It took a while, but I eventually realized that my importance lay in the fact that my MOS (Military Occupational Specialty) was still “intelligence analyst”, and they were all suspicious that I had come to analyze them – not because they were intelligent, but because they were fuck ups, loan sharks, drunks, pimps and, in a few cases, retards. The First Sergeant even refused to lend me money at any percentage.
We were bussed every morning to the outskirts where our duty lay: a huge laundry operation for the 2nd Armored Division and a motor pool, all manned by Polish refugees under American officers and noncoms. The Poles were in so-called “service units” and were given blue uniforms, free food and lodging and pocket money. Actually it was a good idea (the only good idea I ever saw during my military experience) because Germany was awash with Eastern European refugees before the Wall was built and there still wasn’t enough work for them – so we put them in quasi-military units and let them work for us.
Next door was the Command Post. Commanding Officer a full colonel, then there were three Lt. Colonels, four or five captains, a warrant officer, a bunch of sergeants and one corporal: me. Because of my MOS as Intelligence Analyst I was assigned to Lt. Col. Moultry Hanks, S3 officer. Now, as most of you will know, S3 is Operations and S2 is Intelligence. Col. Hanks was enthusiastic at my arrival, because it enabled him to create an S2 section with him as officer-in-charge and me as noncom-in-charge. He had me promoted to sergeant of course, because who ever heard of a corporal in charge of anything.
We even had some top secret documents and I still had my security clearance. I’ll tell you now about those documents, but please keep it under your hats, because I don’t know if the Freedom of Information Act applies to them yet. They were plans for the evacuation of dependents in case the Russkies invaded. They specified that all dependents had to keep the gas tanks of their private cars at least half full and to have three days of non-perishable food on hand at all times. I didn’t see how that part could be very secret because we necessarily had to advise all the dependents so they could comply. But the routes they were to take through Germany and France to French ports where transport ships were waiting 24/7 – yeah, that was Top Secret. We also had a top secret code book which, now that he had someone who understood it, Col. Hanks used to send practice messages to the other units in the sub-area. The Top Secret messages, send by short wave radio, invariably read: “Testing 1,2,3,4,5,6,7,8,9,10 -10,9,8,7,6,5,4,3,2,1. If you left the second 10 out, the message was automatically rejected and had to be re-sent. It was all to Col. Hanks’ credit.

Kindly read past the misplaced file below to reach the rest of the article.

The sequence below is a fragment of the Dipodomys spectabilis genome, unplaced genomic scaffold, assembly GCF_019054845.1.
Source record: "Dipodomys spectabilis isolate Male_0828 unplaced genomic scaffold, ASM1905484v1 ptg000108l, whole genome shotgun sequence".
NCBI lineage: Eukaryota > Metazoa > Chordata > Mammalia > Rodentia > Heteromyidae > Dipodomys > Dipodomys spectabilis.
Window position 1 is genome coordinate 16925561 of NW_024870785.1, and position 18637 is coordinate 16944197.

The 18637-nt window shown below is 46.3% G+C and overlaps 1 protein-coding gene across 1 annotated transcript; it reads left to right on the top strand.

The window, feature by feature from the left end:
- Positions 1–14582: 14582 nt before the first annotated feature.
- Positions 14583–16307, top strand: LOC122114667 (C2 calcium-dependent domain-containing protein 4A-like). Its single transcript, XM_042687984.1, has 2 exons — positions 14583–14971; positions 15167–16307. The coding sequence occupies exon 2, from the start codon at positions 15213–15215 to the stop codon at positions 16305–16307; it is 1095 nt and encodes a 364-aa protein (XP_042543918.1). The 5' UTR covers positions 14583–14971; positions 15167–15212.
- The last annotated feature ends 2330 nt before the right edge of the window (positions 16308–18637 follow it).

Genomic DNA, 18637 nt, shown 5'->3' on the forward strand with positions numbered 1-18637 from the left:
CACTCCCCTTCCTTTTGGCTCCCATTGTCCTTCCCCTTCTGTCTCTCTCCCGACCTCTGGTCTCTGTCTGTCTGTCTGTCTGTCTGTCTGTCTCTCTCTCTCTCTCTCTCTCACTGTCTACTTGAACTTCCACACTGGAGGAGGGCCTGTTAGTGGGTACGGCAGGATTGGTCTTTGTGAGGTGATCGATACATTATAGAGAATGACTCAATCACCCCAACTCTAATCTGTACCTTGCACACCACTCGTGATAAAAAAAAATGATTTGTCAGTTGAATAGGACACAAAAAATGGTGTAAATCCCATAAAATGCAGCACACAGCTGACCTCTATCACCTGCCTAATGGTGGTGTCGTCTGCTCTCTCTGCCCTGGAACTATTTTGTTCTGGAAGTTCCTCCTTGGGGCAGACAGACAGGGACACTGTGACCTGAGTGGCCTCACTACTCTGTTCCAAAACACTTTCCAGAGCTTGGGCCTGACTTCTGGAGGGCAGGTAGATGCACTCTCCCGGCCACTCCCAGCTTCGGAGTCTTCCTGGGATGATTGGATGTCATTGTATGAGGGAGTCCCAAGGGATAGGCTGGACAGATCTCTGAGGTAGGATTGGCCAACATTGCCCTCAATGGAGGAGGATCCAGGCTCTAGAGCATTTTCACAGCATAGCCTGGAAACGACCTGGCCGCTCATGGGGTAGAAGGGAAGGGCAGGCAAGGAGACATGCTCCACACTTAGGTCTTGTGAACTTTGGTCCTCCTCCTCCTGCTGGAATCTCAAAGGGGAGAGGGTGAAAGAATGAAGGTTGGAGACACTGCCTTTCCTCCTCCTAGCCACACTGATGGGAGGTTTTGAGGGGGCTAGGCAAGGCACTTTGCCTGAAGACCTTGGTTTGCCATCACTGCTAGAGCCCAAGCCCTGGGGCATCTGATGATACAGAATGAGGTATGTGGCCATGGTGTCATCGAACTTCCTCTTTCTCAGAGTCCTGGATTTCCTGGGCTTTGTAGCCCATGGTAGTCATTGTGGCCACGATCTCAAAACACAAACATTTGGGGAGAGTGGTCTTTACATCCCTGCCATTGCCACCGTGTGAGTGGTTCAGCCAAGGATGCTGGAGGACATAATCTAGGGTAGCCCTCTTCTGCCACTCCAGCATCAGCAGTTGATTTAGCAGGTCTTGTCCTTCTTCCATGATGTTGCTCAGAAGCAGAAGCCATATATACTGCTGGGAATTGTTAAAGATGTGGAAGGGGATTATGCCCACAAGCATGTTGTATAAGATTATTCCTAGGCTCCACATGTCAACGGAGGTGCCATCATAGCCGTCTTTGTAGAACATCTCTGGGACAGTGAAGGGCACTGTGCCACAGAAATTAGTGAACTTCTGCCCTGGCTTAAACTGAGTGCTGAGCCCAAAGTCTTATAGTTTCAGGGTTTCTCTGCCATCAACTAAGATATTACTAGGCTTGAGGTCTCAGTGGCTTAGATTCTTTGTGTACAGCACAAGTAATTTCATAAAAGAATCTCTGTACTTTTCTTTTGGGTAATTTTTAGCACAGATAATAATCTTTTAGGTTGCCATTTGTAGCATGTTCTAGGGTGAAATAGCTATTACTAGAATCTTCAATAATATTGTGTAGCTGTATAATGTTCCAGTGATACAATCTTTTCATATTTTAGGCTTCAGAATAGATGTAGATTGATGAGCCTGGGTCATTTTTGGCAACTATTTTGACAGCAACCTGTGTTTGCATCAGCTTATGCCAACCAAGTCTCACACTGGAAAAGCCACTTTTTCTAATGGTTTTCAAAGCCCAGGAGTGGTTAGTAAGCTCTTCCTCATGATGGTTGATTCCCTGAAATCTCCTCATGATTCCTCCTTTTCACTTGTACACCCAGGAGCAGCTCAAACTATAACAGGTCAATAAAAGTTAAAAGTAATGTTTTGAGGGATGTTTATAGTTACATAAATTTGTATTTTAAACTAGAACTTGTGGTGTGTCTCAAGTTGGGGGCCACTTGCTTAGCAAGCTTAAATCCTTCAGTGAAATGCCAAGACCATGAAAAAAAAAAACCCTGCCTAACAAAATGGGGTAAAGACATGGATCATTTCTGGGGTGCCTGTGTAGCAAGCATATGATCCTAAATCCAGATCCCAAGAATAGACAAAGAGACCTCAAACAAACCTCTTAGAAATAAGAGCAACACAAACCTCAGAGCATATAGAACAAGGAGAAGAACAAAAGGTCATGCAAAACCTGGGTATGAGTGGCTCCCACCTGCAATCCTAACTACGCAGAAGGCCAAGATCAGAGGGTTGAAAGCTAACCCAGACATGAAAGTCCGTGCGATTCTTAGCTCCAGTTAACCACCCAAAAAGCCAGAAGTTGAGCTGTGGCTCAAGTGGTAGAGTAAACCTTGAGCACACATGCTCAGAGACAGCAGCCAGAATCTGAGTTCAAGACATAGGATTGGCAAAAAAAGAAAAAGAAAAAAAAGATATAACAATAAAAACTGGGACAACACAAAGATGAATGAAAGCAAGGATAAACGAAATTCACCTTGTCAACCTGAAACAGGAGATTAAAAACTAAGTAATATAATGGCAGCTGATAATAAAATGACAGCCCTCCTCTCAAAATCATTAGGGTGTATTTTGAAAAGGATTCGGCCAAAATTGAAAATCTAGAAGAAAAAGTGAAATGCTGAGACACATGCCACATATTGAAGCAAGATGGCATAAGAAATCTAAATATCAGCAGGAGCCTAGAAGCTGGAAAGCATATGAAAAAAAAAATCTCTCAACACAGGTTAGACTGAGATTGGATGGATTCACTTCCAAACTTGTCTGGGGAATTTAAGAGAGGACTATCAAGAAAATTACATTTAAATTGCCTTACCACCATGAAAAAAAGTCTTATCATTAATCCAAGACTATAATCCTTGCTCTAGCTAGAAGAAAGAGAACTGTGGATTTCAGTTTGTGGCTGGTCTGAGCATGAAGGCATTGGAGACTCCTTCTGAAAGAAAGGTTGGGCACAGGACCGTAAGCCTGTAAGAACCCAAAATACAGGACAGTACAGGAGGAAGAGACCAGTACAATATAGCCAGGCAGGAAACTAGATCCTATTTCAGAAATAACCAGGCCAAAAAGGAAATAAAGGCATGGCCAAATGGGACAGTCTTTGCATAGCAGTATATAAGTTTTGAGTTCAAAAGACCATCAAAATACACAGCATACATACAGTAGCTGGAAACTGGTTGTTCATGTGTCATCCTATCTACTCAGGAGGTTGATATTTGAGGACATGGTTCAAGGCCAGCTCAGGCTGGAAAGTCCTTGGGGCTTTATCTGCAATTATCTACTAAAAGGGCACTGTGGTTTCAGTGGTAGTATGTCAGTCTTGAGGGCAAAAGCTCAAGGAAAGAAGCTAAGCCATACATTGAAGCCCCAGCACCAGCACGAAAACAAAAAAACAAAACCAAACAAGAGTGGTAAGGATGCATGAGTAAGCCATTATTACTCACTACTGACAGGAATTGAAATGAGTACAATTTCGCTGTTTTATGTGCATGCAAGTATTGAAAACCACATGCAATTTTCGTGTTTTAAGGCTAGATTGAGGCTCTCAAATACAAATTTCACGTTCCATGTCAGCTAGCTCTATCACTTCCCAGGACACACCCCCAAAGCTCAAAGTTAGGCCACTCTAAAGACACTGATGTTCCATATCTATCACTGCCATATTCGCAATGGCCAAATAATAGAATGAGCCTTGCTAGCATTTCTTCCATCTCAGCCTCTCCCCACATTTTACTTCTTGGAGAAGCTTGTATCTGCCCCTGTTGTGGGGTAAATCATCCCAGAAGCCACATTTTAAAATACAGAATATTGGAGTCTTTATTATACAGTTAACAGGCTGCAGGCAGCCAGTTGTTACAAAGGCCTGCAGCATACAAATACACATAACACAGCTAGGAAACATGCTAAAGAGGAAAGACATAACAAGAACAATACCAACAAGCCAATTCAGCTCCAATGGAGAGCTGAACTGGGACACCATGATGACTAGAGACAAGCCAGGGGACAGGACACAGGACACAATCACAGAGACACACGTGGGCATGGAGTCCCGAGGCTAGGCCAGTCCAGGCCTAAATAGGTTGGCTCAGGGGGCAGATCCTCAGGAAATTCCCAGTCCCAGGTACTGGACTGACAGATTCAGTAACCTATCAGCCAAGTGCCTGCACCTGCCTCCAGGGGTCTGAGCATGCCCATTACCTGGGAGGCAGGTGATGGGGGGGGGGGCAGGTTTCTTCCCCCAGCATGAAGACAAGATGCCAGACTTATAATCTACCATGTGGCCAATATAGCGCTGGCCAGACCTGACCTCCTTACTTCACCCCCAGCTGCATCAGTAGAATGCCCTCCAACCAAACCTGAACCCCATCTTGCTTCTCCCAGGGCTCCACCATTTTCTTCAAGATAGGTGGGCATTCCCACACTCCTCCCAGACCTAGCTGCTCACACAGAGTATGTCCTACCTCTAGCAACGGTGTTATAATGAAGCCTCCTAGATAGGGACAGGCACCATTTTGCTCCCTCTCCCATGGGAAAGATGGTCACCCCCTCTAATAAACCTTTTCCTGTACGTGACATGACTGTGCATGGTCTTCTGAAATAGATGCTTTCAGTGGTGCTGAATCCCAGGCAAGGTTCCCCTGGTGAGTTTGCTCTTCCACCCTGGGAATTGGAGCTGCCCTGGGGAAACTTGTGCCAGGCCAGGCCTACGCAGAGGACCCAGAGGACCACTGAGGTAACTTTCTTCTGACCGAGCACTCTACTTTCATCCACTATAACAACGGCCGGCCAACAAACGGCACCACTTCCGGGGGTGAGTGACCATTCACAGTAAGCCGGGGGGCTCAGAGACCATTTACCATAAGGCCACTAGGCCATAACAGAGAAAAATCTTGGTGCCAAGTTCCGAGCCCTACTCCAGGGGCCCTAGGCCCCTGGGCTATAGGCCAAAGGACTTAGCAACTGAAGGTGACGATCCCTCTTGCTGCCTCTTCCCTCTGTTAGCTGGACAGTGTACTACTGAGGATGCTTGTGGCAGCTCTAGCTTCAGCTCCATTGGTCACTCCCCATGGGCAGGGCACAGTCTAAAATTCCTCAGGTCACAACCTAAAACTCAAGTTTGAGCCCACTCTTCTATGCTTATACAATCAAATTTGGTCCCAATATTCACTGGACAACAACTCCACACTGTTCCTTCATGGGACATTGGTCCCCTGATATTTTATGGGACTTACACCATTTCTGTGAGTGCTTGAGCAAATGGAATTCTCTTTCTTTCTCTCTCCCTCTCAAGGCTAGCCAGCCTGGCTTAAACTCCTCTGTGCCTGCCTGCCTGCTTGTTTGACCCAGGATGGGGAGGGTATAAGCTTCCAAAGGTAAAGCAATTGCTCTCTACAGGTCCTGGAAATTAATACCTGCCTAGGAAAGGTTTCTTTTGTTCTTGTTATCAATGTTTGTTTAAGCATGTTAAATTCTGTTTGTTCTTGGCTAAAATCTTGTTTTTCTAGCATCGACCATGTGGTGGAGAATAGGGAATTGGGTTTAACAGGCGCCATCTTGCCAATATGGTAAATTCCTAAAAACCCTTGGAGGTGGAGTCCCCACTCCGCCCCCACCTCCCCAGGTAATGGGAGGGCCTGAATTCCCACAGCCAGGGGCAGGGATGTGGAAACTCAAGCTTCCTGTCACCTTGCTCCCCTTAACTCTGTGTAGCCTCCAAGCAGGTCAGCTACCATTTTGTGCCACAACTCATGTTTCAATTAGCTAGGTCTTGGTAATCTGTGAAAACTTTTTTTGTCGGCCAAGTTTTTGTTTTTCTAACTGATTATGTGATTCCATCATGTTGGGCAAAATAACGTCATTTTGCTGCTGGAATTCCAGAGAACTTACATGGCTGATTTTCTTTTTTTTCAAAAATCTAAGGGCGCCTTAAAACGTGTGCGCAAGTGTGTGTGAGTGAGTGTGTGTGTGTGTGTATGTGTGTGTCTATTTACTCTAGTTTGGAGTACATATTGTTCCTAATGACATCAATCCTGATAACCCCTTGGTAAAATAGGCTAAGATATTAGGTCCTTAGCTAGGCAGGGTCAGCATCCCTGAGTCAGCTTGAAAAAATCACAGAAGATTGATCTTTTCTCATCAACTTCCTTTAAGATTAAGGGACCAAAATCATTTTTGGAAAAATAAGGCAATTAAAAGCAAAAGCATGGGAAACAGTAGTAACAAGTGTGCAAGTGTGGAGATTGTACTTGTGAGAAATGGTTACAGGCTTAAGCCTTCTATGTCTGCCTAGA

All that stuff, including me, was locked in a Top Secret vault … no, I won’t exaggerate; it was a room with a barred door like in a prison. I had one key and Col. Hanks the other. I could leave whenever I wanted. I also had a Colt 45 in case … actually I didn’t know why. Col. Hanks appointed himself Intelligence Inspector General for the Sub-Area, which meant he sent me monthly with my trusty Colt 45 to the only two Sub-Sub-Areas we had – Worms (of Martin Luther fame) and Mainz, to inspect security features. He appointed fuck up captains as S2 officers in those stations. I appointed fuck up privates (after they had been promoted to corporals) as S2 noncoms. We (my corporals and I) generally spent the evenings after my inspections with Fräuleins of their acquaintance in local Gasthäuser.
So much for background, now back to the big maneuver. The Commanding General of the 2nd Armored Division decided to play war games with his men. We fuck ups were left out…originally, until Col. Hanks had his brainstorm about how we could contribute to the game. His brainstorm consisted of asking me for a brainstorm. I soon came up with an operational plan. According to the war game, a couple of 2nd Armored Division companies were to be dumped in a wooded area in the northern sector of the Sub-Area, as though they were escaped American prisoners of war – the Blues. The rest of the Division (Reds) were to hunt and capture them before they could reach Bad Kreuznach. Those who did reach B.K. without being captured would receive a three-day pass and honorable mention in their records.